Amazon.com: When Short-Term Profits Don't Matter
NEW YORK (TheStreet) -- Amazon.com(AMZN) has a price-to-earnings ratio of about 140.
For gaggles of investors, such a high P/E is reason enough to sell or short the stock.
In fact, loads of investors appear to invest almost solely on the basis of P/E ratios and other quantitative metrics that measure "valuation."
Amazon.com gets the same rap as Lululemeon and Chipotle Mexican Grill.
I don't usually subscribe to "you're either with us or against us" dichotomies. The world is too complex for that. But when looking Amazon, it's useful to place people into two camps, although some people fit into both camps.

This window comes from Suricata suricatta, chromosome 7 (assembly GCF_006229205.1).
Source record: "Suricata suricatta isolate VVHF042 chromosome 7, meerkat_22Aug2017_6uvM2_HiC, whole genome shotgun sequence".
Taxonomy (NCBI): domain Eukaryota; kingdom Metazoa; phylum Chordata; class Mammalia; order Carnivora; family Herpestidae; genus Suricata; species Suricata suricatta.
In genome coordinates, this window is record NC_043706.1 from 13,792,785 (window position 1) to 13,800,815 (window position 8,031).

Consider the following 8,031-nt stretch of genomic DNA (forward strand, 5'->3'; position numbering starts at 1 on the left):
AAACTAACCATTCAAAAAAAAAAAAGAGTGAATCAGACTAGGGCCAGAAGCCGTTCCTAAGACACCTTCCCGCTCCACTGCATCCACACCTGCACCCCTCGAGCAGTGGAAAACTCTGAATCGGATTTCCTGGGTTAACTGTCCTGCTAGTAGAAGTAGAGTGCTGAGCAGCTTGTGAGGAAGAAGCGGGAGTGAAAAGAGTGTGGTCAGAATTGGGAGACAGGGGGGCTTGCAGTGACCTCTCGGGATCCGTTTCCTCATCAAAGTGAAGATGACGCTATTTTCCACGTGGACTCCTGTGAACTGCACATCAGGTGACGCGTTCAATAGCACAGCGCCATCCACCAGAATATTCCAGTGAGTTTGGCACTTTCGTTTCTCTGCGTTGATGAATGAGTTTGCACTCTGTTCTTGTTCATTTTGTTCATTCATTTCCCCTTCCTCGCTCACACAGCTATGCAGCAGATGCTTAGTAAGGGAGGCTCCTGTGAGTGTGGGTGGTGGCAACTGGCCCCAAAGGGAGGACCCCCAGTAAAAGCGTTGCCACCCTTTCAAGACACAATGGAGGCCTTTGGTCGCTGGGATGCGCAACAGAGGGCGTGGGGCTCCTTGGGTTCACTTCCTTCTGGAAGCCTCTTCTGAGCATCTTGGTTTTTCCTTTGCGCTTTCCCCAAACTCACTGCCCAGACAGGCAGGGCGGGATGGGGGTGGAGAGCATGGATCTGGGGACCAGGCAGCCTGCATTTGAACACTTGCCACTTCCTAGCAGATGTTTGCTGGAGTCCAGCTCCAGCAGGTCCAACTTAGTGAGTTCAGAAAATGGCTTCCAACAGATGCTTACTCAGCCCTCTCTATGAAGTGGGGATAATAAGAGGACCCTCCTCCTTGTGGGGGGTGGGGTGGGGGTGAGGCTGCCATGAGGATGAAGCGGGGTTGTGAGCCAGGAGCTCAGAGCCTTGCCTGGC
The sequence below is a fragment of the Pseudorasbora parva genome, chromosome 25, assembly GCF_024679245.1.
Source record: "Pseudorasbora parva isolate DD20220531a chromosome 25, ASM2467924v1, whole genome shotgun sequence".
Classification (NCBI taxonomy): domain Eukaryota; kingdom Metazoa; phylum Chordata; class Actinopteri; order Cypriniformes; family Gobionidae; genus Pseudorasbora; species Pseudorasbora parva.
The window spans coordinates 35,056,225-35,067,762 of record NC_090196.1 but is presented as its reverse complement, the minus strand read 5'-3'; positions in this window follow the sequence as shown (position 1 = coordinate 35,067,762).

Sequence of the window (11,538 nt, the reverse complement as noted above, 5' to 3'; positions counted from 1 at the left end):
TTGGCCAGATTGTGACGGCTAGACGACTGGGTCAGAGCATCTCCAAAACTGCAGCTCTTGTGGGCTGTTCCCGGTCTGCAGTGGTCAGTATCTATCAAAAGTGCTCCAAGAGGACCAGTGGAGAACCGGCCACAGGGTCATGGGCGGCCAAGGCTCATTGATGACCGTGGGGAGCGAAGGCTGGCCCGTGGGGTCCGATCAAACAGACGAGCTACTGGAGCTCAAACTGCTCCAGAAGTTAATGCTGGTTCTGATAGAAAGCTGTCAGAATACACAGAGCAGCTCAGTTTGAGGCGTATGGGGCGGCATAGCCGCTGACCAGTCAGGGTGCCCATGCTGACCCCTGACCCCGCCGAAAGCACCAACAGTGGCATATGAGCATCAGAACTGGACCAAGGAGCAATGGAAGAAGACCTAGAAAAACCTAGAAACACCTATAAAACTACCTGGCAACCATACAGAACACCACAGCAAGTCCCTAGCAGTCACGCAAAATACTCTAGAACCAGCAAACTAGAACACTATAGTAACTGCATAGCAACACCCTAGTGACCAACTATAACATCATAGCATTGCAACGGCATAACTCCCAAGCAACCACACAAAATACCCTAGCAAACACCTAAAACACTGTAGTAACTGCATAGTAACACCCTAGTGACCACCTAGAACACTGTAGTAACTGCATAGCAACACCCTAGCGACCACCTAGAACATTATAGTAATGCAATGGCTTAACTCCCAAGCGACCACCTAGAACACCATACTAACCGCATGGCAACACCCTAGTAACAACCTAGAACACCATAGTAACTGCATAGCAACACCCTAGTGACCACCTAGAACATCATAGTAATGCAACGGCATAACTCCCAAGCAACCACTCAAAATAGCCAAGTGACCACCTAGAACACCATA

- Camp One: People who make decisions based on the here and now, and on the hard data that sit in front of them. It's black and white: AMZN has a P/E of 140, so the stock is overvalued and it must one day crash to a more reasonable valuation. Nothing you say can change these people's minds.
- Camp Two: People who can take into account the present yet discount it to consider a longer-term, bigger-picture perspective. Sure, AMZN has a P/E of 140 and a somewhat deteriorating bottom line, but why? Is Jeff Bezos so stupid that he's running this thing into ground? Or is there something bigger and more meaningful at play here?
To truly appreciate Amazon.com and be able to rap your head around its "valuation," you need to either be a member of Camp Two or at least be willing to make the attempt to think like Camp Two thinkers.